Inspiration is a tool that I believe all designers use and is inherently in every game designed. Just take a look at the website www.whoinspired.com. This website has lists of movies, books, games and details the inspiration behind each item. The Angry Birds entry is a strong example because it shows influence from games, news, and even world events (swine flu + curiosity rover). Game design is a creative art so designers have to draw upon inspiration for both ideas and motivation to create game content.
Inspiration can come from many different places: personal experiences, culture, religion, and existing works in the field. Personal experiences come from your daily life, your travels, your encounters with people, etc. The list is endless. These are things that you particularly remember when you think about your own life and past. A great example that I recently learned about is Will Wright. He made the famous SimCity series and noted in an interview that a large part of his inspiration for SimCity comes from the books of Christopher Alexander, a famous architect. Will Wright remembers specifically how Christopher Alexander approached his studies of architecture by studying how humans interacted in and around buildings. Will then applied the idea of designing around human interactions to the SimCity series.
Sometimes designers look for experiences for the express purpose of finding inspiration. For example, the manga writer and artist for Zatch Bell, Makoto Raiku, specifically went to England to research for his manga. He even draws about his own adventures in England in extra pages, mentioning the influence it had on his recent chapters as seen below.
Designers can even draw inspiration from their previous work as well. Bungie developers wanted to create a heavily scripted, first person shooter because of their previous text-heavy game, Marathon. This led to the inception of the Halo series and Cortana herself.
With many places like personal experience and religion to draw inspiration from, designers should apply one of their most important skills, deep listening, to truly understand what these sources mean to them. Ajahn Brahm, a Buddhist monk, said, “Never allow knowledge to stand in the way of truth”. It’s the same as deep listening. When reflecting on experiences, designers should see things as they are instead of what people say they are.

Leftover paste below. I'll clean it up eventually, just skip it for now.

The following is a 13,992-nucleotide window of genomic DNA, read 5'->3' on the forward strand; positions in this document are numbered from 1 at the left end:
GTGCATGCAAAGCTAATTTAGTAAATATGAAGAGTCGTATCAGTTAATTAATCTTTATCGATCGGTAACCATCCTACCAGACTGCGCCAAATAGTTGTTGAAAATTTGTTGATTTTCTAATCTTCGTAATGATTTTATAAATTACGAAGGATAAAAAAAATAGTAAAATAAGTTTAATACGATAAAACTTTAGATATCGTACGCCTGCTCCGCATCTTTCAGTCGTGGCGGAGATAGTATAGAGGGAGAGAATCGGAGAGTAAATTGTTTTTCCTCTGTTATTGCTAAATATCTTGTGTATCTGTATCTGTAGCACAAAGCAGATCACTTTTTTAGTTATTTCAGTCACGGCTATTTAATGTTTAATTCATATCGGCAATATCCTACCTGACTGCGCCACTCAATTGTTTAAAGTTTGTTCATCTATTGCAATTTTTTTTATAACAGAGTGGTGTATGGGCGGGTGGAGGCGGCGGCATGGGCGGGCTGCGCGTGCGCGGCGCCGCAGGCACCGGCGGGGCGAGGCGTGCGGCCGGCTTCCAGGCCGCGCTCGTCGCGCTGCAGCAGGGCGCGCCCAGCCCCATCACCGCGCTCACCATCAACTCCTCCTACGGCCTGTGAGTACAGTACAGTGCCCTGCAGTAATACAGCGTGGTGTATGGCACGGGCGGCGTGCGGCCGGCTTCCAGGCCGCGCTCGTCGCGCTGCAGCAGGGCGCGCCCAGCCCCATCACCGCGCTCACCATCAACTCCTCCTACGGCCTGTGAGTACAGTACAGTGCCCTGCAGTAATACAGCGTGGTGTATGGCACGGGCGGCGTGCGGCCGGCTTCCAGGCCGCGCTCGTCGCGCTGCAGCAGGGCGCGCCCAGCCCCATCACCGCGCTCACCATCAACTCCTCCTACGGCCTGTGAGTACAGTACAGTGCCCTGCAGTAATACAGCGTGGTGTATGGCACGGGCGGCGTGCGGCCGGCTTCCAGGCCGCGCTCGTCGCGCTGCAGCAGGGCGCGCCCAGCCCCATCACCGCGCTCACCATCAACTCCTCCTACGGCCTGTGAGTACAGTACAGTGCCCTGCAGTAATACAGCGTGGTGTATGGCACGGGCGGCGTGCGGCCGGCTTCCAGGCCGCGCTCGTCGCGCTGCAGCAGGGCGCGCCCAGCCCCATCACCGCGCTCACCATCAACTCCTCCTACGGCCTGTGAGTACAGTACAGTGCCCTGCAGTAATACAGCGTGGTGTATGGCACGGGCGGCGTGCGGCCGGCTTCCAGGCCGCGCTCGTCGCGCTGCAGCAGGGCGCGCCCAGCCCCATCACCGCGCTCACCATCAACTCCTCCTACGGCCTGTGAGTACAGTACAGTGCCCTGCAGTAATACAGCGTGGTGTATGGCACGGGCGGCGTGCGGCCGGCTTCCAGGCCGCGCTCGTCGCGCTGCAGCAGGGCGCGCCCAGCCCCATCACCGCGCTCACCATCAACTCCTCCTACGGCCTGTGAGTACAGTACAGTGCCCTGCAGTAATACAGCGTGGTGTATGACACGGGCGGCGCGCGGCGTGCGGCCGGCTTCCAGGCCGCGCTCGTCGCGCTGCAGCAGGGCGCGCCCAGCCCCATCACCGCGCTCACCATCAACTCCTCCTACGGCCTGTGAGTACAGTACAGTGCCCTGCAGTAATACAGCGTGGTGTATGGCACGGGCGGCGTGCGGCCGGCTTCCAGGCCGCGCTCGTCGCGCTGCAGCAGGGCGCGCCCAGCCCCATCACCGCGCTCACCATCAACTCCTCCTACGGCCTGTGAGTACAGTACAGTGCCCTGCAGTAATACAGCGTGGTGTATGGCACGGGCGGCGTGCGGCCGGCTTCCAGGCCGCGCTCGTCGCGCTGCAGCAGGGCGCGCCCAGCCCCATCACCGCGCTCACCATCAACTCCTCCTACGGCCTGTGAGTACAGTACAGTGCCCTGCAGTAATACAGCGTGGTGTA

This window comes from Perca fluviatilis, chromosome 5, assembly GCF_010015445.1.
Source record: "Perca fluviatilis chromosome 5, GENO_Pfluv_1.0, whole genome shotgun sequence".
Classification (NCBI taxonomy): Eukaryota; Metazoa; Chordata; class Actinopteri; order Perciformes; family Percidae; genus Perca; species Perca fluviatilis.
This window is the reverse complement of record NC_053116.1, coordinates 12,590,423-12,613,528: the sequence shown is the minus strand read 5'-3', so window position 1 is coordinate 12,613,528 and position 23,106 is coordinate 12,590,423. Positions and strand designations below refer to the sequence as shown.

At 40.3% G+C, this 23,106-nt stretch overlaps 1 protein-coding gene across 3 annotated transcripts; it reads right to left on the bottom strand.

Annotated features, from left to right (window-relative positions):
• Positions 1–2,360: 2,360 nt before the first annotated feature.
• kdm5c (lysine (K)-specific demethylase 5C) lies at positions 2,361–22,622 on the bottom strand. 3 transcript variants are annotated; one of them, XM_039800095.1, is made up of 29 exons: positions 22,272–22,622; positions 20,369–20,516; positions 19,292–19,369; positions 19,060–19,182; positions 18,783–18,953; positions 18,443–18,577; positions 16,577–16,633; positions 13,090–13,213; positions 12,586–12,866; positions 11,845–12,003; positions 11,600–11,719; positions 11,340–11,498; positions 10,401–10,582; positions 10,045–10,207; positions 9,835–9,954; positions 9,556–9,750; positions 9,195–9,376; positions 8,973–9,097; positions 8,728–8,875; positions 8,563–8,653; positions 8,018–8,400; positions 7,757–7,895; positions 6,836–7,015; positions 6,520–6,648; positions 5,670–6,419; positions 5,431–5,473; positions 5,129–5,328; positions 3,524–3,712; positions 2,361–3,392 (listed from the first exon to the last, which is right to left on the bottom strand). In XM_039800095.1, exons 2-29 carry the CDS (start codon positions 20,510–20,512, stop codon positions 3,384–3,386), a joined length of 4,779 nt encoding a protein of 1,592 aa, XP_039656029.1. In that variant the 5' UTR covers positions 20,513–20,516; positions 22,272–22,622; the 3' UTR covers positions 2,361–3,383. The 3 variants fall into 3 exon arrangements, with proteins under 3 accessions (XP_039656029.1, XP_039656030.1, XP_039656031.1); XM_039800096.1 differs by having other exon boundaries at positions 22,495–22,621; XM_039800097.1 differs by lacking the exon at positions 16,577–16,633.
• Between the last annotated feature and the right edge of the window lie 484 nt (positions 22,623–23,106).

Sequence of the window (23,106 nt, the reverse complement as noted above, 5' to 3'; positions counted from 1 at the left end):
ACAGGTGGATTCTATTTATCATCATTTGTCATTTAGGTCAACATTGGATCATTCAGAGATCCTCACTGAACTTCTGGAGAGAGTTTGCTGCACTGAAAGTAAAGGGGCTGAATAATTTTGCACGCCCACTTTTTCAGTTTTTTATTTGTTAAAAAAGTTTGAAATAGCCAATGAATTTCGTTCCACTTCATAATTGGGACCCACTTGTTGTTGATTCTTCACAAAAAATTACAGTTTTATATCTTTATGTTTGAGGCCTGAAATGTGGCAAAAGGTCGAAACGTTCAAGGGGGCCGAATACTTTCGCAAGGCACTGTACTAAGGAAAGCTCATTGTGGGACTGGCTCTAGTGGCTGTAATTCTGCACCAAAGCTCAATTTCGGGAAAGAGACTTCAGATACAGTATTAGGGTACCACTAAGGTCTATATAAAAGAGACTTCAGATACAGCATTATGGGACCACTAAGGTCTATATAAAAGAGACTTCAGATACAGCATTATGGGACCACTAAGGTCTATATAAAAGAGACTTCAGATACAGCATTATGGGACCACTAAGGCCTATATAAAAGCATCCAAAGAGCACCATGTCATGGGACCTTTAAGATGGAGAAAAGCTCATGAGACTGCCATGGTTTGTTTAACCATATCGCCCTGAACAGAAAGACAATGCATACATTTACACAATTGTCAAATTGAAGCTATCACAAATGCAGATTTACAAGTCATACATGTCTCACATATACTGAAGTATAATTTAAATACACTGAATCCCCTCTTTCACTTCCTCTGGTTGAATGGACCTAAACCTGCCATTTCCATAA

To clarify, Ajahn Brahm reflected on an experience he remembers particularly well. Several years ago, he visited a small Thai village. This thai village was largely untouched by western culture and many Thai people were surprised to see Ajahn Brahm. They showed him their culture and even went through a funeral cremation with him. During this cremation, Ajahn noticed none of the villagers looked sad. They weren’t happy but they weren’t sad or crying either. Ajahn Brahm soon realized that to these villagers, they had no reason to be sad. Who says people must be sad at a funeral? Western culture has told us since we were young that funerals are a sad process but to this Thai village, it was just a neutral process of moving on. *You can listen to Ajahn Brahm in this video.
This example shows the importance of truly understanding how experience, popular culture, or religion has impacted you. With deep listening applied towards religion, culture, and personal experiences, designers can create a limitless pool of ideas where they can draw inspiration from. You can always reflect on these topics if you find yourself out of motivation or stuck during the design process. By doing so, you may be able to realize new ideas and different perspectives from your experiences.